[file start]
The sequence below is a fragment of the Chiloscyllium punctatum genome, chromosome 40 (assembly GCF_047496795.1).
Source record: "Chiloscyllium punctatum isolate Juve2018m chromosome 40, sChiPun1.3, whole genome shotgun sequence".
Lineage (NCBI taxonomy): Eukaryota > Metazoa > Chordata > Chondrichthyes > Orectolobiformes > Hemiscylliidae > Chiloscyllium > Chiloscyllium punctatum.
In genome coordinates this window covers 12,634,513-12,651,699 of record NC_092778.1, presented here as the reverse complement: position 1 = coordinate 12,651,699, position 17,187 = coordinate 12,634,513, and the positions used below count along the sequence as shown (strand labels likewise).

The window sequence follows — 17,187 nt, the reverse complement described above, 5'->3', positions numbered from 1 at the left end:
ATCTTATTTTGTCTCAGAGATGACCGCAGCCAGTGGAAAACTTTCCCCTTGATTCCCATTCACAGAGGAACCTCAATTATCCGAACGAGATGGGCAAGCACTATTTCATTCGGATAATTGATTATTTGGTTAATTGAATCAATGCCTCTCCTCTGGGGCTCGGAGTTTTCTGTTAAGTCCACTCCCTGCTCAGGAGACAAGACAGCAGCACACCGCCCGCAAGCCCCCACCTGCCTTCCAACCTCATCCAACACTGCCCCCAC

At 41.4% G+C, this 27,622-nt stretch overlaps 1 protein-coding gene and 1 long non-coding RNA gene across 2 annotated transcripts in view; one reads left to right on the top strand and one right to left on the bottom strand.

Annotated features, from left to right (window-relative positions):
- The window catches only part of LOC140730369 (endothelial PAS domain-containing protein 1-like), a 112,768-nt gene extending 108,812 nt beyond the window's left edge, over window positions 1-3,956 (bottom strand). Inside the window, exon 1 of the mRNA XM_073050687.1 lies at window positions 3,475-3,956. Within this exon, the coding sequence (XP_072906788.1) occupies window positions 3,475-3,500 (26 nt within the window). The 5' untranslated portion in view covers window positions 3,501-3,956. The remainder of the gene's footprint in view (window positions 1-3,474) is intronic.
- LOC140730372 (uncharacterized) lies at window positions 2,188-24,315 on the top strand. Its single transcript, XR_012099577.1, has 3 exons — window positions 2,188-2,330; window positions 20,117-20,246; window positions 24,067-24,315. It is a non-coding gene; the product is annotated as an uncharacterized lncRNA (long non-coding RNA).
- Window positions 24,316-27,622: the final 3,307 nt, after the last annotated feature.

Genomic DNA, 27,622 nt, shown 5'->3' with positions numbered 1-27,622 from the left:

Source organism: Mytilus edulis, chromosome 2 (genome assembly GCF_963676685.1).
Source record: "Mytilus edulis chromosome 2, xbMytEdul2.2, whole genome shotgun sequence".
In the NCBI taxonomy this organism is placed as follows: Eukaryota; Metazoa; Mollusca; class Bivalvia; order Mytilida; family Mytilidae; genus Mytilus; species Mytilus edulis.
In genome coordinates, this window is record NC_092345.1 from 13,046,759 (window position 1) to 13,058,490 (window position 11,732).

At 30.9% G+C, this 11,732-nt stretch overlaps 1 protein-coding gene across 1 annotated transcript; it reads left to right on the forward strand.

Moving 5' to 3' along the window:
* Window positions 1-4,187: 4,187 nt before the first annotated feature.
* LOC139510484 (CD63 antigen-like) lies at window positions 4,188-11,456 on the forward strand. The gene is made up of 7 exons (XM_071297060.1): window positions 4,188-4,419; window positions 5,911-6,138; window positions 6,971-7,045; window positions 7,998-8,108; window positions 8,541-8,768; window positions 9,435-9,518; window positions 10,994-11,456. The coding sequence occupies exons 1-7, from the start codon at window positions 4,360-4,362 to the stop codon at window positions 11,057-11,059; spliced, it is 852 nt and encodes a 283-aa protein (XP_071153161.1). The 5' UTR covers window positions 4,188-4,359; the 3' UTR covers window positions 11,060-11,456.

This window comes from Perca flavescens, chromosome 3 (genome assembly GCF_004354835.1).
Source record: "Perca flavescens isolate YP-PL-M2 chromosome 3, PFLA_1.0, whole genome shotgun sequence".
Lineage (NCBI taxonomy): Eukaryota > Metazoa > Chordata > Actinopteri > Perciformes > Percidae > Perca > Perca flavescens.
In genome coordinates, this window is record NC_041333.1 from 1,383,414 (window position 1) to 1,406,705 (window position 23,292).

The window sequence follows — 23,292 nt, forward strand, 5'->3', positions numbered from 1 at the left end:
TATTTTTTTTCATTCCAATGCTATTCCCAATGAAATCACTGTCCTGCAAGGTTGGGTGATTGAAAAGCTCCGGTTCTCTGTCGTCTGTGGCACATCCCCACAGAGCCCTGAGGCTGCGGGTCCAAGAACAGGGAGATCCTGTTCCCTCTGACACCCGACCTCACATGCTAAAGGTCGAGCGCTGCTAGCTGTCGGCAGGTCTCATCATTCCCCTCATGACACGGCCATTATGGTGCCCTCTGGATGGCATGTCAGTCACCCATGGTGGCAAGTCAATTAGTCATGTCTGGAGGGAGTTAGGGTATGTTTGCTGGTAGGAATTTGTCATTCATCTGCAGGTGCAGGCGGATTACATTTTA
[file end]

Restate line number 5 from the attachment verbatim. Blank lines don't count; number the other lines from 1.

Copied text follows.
The window sequence follows — 17,187 nt, the reverse complement described above, 5'->3', positions numbered from 1 at the left end: